Israeli and Palestinian pundits clashed live on whether Israel – which recently passed a controversial Jewish nation-state law – is a “vibrant Mideast democracy” or a “racist chauvinist” regime much worse than that of apartheid.
The new law, passed in July, refers to Israel as the homeland of Jews, giving them a “unique” right to self-determination there, and makes Hebrew the only official language, downgrading Arabic to the status of locally-spoken language. Massive protests unfolded after the law was adopted, as non-Jews fear being stigmatized and discriminated against in Israel.
A pair of experts asked to provide their takes on the law engaged in a heated argument. “This law doesn’t change anything for the citizens of Israel, it does not discriminate or take any rights from anyone, nor does it give special rights to anyone,” Ran Bar-Yoshafat, the deputy director of Israeli think tank Kohelet Policy Forum, said when asked how non-Jews in Israel could fail to feel marginalized under the new nation-state law.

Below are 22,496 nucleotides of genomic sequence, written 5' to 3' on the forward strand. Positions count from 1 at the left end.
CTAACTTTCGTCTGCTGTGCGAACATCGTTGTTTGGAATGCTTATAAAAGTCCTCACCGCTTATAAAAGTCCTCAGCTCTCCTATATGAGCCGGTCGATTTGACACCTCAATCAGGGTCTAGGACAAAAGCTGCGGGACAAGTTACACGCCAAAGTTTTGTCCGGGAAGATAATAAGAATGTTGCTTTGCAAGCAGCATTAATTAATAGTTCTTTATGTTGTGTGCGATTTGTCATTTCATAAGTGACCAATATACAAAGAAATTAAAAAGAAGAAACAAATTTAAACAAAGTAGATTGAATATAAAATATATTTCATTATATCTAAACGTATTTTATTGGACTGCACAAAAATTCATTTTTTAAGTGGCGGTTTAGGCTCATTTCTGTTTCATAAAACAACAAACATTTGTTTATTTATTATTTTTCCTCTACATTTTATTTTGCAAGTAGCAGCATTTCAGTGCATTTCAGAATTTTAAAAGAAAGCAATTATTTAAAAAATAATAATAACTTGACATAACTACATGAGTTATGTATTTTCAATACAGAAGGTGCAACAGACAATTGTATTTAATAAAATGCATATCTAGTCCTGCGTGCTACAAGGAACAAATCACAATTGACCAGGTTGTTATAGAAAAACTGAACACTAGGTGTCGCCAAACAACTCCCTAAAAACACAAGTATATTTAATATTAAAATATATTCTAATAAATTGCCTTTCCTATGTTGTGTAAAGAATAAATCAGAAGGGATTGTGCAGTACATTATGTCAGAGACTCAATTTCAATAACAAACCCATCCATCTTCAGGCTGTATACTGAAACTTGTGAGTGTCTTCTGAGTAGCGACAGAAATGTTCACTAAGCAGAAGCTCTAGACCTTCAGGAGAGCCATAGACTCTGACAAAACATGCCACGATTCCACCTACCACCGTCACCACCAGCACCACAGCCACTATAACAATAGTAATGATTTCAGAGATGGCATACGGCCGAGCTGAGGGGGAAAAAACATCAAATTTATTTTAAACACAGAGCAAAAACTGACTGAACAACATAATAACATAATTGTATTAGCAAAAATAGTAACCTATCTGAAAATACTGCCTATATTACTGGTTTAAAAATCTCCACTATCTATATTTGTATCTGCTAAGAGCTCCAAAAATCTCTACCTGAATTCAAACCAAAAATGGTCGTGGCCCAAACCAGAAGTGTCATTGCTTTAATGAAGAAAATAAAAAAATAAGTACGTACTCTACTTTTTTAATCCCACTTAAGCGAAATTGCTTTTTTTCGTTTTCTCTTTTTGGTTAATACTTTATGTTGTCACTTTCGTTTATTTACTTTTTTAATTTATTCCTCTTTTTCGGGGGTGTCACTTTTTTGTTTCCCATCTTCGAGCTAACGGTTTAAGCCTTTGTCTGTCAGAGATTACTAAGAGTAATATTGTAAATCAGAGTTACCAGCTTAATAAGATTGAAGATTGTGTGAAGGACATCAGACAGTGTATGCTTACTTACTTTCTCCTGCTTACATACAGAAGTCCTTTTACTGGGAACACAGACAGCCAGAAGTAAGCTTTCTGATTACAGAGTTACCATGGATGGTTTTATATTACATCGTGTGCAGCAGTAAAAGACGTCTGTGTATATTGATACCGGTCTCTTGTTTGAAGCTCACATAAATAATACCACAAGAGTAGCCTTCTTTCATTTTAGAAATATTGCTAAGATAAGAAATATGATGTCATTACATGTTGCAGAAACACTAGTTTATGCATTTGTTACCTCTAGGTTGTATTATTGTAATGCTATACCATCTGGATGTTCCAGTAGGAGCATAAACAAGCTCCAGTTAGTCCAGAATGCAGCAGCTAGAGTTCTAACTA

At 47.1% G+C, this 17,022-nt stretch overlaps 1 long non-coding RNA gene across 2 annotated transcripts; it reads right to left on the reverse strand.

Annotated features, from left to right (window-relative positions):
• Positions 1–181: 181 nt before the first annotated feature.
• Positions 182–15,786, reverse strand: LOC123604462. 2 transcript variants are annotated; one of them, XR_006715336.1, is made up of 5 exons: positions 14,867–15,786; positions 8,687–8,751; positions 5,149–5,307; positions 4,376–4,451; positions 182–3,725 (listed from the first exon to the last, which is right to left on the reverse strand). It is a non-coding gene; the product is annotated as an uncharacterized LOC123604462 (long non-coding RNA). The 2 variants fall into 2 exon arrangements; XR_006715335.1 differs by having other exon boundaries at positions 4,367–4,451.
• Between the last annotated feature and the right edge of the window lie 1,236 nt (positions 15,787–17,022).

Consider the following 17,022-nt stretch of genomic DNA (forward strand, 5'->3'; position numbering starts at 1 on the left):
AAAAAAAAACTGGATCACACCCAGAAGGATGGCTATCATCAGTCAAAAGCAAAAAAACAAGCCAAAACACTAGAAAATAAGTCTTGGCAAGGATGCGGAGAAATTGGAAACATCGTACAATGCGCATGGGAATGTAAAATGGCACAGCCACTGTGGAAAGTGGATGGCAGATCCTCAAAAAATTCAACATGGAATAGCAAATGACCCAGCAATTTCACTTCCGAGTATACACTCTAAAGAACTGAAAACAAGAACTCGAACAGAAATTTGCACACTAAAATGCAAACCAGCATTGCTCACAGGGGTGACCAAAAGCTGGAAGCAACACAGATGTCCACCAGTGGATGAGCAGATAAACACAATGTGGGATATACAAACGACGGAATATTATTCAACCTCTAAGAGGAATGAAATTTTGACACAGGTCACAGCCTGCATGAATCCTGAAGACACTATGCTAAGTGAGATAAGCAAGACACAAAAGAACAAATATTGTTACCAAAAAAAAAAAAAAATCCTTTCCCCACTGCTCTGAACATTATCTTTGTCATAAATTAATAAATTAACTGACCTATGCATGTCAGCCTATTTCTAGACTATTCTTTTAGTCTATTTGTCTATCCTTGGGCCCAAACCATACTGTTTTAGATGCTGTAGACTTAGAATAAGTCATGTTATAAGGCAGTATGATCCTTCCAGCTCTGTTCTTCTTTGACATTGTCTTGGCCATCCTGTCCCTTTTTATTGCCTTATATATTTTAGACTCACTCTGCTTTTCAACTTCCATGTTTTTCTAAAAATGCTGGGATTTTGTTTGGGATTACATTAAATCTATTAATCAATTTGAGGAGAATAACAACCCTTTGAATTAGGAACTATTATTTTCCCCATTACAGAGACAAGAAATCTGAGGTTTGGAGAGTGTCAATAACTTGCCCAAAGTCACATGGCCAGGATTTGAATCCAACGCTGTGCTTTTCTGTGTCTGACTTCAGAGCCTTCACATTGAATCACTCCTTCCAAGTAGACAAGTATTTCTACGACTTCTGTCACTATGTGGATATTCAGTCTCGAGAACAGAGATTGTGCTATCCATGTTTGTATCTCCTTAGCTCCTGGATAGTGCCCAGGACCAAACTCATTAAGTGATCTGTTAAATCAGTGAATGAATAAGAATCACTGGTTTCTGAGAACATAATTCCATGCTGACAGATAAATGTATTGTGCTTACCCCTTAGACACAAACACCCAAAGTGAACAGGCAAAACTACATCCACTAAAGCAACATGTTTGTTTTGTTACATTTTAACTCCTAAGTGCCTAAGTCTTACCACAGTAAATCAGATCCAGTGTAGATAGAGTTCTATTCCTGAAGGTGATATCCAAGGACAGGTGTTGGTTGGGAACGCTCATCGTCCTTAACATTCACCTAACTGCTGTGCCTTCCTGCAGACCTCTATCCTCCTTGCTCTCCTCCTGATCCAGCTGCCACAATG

He insisted the law is non-discriminatory and wondered why Arab protesters were using “terrorist flags” during demonstrations, referring to the official banner of the Palestinian Administration.
“He is right saying this law didn’t change much because Israel is actually a racist country and nationalist chauvinist state that is practicing apartheid,” Mustafa Barghouti, the general secretary of the Palestinian National Initiative, replied. He also said Israel’s version of segregation is “much worse than the South African system of apartheid.”
“Israel is the most vibrant democracy in the Middle East,” Bar-Yoshafat claimed before being interrupted by his Palestinian interlocutor “How can you be a democracy if you’re conducting apartheid?” Barghouti asked.
Watch the full debate here.
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